Nor does the Bill take the right approach to the exploited children in the sex trade. Instead of treating them as the victims they are, it leaves the under-18s to be treated as criminals. That attitude really worries us and will do nothing to help the exploited children in this country or, by example, in the rest of the world. All too often young street-working children in the rest of the world are treated as criminals simply for selling themselves for sex in order eat. We do not want to replicate that problem here in the UK.

Baroness Stern: . . . In particular, the Government have set their sights on prostitution, too much drinking by young people and membership of gangs, all of which fit neatly into the definition of social problems for which the solution is not more law, more law enforcement, more police powers and more criminalised people pushed into the ranks of the socially excluded. The answer is more social measures that deal with the drivers of these social problems, preferably by strengthening the role of local agencies rather than dictating from the centre.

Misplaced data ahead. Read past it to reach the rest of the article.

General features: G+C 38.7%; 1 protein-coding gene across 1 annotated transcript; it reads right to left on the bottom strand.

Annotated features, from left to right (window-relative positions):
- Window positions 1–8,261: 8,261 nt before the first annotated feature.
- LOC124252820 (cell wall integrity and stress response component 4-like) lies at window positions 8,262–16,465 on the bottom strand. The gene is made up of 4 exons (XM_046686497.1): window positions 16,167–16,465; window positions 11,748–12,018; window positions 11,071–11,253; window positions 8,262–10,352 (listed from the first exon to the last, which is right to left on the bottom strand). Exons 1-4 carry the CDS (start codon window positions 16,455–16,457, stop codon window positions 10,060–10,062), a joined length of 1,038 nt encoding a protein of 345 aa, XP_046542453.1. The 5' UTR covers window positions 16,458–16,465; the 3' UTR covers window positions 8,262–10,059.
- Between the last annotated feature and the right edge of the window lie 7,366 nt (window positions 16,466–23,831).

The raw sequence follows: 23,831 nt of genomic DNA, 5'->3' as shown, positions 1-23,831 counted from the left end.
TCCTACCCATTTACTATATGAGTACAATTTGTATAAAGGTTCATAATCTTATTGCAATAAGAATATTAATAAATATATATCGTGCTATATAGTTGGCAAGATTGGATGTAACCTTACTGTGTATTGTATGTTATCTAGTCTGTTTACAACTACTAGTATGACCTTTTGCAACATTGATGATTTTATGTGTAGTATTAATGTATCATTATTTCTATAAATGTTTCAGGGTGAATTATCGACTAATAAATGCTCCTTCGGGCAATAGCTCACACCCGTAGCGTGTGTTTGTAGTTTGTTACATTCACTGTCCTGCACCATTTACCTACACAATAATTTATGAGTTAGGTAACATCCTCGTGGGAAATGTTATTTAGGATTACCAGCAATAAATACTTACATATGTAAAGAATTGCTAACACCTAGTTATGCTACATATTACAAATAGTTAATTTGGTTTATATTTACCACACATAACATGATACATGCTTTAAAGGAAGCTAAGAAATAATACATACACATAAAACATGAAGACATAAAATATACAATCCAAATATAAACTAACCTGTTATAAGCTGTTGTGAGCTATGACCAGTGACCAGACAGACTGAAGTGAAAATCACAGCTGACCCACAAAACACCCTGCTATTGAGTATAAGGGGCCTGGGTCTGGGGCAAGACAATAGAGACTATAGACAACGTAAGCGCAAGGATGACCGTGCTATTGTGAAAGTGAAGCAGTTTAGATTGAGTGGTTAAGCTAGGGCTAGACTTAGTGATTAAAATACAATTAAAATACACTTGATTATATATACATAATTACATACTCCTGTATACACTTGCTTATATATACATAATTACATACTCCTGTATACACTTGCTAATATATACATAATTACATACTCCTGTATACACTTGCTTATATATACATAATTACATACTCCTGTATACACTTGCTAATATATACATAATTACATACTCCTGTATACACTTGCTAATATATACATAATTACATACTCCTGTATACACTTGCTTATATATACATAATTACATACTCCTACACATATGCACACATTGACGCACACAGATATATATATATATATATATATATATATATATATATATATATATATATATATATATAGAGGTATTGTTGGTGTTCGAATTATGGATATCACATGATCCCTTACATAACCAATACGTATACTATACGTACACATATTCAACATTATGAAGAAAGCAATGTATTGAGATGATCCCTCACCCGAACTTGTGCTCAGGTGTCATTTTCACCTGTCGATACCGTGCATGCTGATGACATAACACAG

I am grateful to the Minister for his thoughtful and full introduction to the Bill, but I am afraid that I was not convinced that there is any evidence that the measures proposed in these areas will be effective. Effectiveness is one line of argument. These measures are not likely to work. For example, criminalising parents who cannot get their children to go to school, so that single mothers end up in prison, did not deal with the problem of truanting children, as we have been able to see quite clearly in the eight years since that measure has been on the statute book. The measures I am concentrating on today will not only be ineffective, they are also unsatisfactory in legal and human rights terms, and will give law enforcers powers that it is not desirable for them to have.

I turn first to the measures relating to prostitution. The Home Secretary said in the other place that she was aiming to reduce the criminalisation of women. She also said,